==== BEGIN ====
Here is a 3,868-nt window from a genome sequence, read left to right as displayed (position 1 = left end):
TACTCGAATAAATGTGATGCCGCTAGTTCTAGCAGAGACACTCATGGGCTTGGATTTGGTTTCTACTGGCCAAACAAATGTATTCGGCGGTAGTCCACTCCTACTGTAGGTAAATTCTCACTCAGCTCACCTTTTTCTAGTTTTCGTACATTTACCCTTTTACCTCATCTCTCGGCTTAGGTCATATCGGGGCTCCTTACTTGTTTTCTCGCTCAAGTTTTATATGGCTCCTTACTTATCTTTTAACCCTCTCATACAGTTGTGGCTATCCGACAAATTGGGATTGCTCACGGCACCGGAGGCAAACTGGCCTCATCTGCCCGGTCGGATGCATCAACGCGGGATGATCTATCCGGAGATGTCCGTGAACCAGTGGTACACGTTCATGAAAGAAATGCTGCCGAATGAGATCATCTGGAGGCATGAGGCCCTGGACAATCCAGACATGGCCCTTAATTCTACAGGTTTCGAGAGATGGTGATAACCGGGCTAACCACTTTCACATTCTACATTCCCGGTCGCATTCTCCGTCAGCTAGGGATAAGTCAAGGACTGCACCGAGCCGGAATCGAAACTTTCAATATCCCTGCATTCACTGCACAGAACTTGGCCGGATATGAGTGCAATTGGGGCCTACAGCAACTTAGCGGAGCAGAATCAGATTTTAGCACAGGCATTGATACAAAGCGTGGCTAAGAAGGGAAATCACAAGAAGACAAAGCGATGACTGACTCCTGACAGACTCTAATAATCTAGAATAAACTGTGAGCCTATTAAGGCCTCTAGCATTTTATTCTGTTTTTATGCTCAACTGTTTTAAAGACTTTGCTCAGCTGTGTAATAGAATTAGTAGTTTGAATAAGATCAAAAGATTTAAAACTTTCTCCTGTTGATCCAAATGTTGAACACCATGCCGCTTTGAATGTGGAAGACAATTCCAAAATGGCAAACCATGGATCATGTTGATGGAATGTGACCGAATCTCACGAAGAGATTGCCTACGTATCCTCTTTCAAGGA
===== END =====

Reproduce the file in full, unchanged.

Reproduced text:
Here is a 3,868-nt window from a genome sequence, read left to right as displayed (position 1 = left end):
TACTCGAATAAATGTGATGCCGCTAGTTCTAGCAGAGACACTCATGGGCTTGGATTTGGTTTCTACTGGCCAAACAAATGTATTCGGCGGTAGTCCACTCCTACTGTAGGTAAATTCTCACTCAGCTCACCTTTTTCTAGTTTTCGTACATTTACCCTTTTACCTCATCTCTCGGCTTAGGTCATATCGGGGCTCCTTACTTGTTTTCTCGCTCAAGTTTTATATGGCTCCTTACTTATCTTTTAACCCTCTCATACAGTTGTGGCTATCCGACAAATTGGGATTGCTCACGGCACCGGAGGCAAACTGGCCTCATCTGCCCGGTCGGATGCATCAACGCGGGATGATCTATCCGGAGATGTCCGTGAACCAGTGGTACACGTTCATGAAAGAAATGCTGCCGAATGAGATCATCTGGAGGCATGAGGCCCTGGACAATCCAGACATGGCCCTTAATTCTACAGGTTTCGAGAGATGGTGATAACCGGGCTAACCACTTTCACATTCTACATTCCCGGTCGCATTCTCCGTCAGCTAGGGATAAGTCAAGGACTGCACCGAGCCGGAATCGAAACTTTCAATATCCCTGCATTCACTGCACAGAACTTGGCCGGATATGAGTGCAATTGGGGCCTACAGCAACTTAGCGGAGCAGAATCAGATTTTAGCACAGGCATTGATACAAAGCGTGGCTAAGAAGGGAAATCACAAGAAGACAAAGCGATGACTGACTCCTGACAGACTCTAATAATCTAGAATAAACTGTGAGCCTATTAAGGCCTCTAGCATTTTATTCTGTTTTTATGCTCAACTGTTTTAAAGACTTTGCTCAGCTGTGTAATAGAATTAGTAGTTTGAATAAGATCAAAAGATTTAAAACTTTCTCCTGTTGATCCAAATGTTGAACACCATGCCGCTTTGAATGTGGAAGACAATTCCAAAATGGCAAACCATGGATCATGTTGATGGAATGTGACCGAATCTCACGAAGAGATTGCCTACGTATCCTCTTTCAAGGA